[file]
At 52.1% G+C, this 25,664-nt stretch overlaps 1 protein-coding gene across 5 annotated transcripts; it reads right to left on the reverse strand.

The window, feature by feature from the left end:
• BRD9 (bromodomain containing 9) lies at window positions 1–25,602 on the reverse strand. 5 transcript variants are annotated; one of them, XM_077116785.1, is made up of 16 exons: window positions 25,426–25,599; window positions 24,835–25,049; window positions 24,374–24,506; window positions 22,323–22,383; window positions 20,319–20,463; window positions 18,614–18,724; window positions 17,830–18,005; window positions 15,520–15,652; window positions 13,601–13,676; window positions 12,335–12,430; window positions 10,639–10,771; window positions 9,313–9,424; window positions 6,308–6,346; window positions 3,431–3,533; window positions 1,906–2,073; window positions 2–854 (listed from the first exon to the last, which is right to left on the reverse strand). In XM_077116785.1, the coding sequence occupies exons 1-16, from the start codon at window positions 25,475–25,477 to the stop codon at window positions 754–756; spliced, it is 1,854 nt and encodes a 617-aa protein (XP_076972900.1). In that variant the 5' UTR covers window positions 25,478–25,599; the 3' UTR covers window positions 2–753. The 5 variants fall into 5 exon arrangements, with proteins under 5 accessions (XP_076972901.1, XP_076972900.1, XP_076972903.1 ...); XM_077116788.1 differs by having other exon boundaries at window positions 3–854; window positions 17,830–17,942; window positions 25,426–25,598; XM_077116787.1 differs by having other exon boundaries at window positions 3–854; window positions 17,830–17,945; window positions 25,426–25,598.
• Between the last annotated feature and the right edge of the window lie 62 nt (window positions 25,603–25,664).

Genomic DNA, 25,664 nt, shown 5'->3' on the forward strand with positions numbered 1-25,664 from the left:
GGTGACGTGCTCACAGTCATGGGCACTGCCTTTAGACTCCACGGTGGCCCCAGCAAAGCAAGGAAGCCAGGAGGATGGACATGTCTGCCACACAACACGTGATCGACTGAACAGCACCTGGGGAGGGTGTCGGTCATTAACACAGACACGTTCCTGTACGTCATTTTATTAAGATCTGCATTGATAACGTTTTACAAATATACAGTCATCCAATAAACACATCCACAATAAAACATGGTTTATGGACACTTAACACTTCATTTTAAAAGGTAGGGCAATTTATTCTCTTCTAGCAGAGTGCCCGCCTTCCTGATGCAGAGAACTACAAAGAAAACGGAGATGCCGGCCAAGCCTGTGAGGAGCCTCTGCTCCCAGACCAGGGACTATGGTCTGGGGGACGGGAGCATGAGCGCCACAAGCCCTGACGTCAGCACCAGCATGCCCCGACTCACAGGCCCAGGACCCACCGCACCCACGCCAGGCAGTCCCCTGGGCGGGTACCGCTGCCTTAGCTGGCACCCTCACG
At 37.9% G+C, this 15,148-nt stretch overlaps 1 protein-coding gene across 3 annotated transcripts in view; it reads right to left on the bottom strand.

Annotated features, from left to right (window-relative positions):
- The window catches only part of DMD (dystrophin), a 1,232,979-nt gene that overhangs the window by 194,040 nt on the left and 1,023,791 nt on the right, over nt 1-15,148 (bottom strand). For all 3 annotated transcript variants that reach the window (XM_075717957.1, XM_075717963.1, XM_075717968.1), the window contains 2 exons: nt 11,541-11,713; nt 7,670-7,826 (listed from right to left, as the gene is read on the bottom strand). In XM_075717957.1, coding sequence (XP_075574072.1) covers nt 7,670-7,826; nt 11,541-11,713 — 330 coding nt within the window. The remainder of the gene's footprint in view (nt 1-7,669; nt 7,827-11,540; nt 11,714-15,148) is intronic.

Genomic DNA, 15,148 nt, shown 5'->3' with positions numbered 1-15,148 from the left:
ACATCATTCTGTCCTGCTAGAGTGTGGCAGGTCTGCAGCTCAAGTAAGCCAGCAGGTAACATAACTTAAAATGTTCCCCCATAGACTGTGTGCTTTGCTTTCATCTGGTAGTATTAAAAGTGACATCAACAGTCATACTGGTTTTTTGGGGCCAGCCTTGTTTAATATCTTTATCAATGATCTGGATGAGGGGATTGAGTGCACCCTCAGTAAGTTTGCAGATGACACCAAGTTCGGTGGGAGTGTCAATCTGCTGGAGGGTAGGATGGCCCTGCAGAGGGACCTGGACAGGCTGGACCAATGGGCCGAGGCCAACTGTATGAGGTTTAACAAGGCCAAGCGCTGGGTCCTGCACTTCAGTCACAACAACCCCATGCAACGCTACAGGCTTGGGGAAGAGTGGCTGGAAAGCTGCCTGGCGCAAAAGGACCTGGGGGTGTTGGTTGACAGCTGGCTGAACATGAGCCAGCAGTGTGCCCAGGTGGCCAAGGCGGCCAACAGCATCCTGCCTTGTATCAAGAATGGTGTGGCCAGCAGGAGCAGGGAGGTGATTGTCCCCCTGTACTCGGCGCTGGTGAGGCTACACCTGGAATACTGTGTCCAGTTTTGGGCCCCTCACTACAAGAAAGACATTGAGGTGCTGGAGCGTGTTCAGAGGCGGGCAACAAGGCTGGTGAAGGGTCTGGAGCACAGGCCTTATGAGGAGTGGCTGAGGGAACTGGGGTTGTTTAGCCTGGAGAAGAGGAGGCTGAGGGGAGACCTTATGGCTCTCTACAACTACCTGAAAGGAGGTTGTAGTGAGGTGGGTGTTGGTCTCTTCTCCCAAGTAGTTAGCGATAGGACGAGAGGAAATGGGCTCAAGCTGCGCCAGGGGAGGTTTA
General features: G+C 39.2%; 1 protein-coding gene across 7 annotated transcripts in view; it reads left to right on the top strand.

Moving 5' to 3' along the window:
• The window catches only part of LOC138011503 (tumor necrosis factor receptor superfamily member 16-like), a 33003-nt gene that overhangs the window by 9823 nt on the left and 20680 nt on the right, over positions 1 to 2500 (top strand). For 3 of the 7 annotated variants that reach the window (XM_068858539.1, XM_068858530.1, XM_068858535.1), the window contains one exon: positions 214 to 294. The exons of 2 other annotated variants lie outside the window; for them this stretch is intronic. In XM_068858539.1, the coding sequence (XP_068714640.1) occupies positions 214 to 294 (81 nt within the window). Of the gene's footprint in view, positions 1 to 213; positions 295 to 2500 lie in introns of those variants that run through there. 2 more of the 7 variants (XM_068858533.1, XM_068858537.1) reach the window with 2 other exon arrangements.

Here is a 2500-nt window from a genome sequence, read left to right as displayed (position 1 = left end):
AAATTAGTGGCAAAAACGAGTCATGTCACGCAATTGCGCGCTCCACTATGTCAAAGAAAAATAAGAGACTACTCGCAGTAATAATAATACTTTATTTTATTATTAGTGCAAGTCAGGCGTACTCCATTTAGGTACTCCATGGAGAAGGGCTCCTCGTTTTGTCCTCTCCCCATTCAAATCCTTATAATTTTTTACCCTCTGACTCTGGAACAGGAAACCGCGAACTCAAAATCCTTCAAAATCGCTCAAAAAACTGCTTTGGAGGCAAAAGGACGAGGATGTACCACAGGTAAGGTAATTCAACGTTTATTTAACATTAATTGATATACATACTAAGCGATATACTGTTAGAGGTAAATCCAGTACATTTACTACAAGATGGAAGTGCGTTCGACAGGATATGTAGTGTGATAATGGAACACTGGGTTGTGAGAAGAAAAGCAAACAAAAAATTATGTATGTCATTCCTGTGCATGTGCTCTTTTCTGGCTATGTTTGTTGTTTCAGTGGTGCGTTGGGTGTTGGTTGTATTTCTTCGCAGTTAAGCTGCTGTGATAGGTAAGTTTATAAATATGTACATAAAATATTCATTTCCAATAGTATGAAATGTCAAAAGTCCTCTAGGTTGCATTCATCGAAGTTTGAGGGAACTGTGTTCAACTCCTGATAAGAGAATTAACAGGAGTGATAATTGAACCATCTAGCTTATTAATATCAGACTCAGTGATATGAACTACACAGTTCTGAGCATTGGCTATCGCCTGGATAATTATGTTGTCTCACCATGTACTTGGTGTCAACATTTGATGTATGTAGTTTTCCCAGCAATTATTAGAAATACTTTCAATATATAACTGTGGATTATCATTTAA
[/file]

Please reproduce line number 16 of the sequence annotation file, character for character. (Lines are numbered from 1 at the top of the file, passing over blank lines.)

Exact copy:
AAATTAGTGGCAAAAACGAGTCATGTCACGCAATTGCGCGCTCCACTATGTCAAAGAAAAATAAGAGACTACTCGCAGTAATAATAATACTTTATTTTATTATTAGTGCAAGTCAGGCGTACTCCATTTAGGTACTCCATGGAGAAGGGCTCCTCGTTTTGTCCTCTCCCCATTCAAATCCTTATAATTTTTTACCCTCTGACTCTGGAACAGGAAACCGCGAACTCAAAATCCTTCAAAATCGCTCAAAAAACTGCTTTGGAGGCAAAAGGACGAGGATGTACCACAGGTAAGGTAATTCAACGTTTATTTAACATTAATTGATATACATACTAAGCGATATACTGTTAGAGGTAAATCCAGTACATTTACTACAAGATGGAAGTGCGTTCGACAGGATATGTAGTGTGATAATGGAACACTGGGTTGTGAGAAGAAAAGCAAACAAAAAATTATGTATGTCATTCCTGTGCATGTGCTCTTTTCTGGCTATGTTTGTTGTTTCAGTGGTGCGTTGGGTGTTGGTTGTATTTCTTCGCAGTTAAGCTGCTGTGATAGGTAAGTTTATAAATATGTACATAAAATATTCATTTCCAATAGTATGAAATGTCAAAAGTCCTCTAGGTTGCATTCATCGAAGTTTGAGGGAACTGTGTTCAACTCCTGATAAGAGAATTAACAGGAGTGATAATTGAACCATCTAGCTTATTAATATCAGACTCAGTGATATGAACTACACAGTTCTGAGCATTGGCTATCGCCTGGATAATTATGTTGTCTCACCATGTACTTGGTGTCAACATTTGATGTATGTAGTTTTCCCAGCAATTATTAGAAATACTTTCAATATATAACTGTGGATTATCATTTAA